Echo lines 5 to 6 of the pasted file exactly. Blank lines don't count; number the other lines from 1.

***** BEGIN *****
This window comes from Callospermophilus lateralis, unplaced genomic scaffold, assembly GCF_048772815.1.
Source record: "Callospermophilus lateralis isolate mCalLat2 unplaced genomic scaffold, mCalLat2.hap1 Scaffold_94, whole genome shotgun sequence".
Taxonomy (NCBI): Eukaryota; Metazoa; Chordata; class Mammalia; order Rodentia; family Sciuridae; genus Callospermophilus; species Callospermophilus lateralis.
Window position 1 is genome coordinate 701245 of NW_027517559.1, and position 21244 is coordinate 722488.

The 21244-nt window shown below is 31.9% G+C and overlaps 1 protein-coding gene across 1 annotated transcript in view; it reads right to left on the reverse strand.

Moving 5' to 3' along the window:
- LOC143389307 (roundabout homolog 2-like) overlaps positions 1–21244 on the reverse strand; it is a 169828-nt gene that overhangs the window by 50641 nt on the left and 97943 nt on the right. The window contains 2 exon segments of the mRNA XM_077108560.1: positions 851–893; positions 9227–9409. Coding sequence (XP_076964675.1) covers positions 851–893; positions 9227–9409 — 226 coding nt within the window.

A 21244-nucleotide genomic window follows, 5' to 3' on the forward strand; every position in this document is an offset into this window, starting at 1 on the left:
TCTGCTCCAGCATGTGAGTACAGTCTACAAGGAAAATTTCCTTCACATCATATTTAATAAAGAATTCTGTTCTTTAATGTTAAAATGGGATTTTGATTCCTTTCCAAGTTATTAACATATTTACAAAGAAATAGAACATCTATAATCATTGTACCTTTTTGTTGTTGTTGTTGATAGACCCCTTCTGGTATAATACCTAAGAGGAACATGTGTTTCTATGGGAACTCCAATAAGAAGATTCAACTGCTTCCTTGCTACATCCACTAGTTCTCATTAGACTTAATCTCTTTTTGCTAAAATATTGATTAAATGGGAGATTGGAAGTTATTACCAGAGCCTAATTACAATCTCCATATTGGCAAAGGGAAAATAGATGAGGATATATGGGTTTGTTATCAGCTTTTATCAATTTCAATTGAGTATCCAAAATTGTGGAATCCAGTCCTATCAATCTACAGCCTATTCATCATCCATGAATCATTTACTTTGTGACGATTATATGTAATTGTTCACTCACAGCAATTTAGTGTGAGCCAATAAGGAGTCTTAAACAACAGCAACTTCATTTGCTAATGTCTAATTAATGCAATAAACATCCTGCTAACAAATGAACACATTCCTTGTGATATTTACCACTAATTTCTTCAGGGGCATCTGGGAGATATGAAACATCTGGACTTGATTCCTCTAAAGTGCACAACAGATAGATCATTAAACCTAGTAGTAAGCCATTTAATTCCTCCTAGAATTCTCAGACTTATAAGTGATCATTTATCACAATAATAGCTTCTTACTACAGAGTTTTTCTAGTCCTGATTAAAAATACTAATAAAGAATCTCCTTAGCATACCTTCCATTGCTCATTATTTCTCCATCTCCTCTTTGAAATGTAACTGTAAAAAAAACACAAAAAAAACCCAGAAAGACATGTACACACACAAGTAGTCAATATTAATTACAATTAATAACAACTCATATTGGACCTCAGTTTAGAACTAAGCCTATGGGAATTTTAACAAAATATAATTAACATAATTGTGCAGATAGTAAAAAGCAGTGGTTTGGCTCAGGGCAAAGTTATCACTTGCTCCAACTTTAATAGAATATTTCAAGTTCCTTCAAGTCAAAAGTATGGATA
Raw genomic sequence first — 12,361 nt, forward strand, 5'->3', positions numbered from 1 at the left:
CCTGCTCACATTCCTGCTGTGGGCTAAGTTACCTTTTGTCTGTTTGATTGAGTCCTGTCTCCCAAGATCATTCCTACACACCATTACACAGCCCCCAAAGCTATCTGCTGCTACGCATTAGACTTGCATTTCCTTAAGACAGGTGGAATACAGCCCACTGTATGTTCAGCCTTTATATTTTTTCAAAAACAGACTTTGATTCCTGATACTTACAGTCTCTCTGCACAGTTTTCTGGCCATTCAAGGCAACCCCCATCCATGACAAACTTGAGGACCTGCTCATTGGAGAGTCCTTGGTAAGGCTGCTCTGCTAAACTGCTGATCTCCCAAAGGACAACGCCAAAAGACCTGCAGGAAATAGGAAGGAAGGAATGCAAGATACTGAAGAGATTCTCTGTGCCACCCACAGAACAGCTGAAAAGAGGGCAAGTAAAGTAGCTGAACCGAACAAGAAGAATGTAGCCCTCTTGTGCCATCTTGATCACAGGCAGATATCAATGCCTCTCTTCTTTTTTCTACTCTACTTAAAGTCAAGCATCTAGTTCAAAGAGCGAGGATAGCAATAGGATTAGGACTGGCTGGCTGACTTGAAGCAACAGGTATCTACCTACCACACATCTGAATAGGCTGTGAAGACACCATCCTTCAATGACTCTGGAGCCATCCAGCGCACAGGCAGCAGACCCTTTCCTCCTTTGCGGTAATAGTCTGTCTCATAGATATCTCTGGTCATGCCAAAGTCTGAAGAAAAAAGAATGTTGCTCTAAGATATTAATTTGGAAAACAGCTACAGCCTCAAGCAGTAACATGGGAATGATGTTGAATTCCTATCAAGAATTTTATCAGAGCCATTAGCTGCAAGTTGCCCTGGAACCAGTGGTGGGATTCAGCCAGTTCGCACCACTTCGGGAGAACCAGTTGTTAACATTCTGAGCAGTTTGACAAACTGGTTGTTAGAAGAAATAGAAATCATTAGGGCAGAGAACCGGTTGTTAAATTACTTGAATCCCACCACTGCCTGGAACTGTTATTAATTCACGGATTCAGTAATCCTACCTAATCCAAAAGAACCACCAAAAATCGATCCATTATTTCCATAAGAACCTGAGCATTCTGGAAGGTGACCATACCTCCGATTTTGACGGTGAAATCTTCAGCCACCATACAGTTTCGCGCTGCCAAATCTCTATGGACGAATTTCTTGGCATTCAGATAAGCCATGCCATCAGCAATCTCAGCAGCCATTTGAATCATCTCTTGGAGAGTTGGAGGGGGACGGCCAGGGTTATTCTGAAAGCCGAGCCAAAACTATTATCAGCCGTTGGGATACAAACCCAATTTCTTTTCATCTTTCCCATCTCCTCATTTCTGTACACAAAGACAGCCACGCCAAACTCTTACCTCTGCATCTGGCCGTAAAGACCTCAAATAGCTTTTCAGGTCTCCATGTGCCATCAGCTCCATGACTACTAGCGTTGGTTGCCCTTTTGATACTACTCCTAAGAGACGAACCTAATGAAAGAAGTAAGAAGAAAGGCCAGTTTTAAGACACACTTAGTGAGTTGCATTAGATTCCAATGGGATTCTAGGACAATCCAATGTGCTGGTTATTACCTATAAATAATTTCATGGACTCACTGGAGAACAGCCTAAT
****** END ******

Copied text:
The 21244-nt window shown below is 31.9% G+C and overlaps 1 protein-coding gene across 1 annotated transcript in view; it reads right to left on the reverse strand.

Moving 5' to 3' along the window: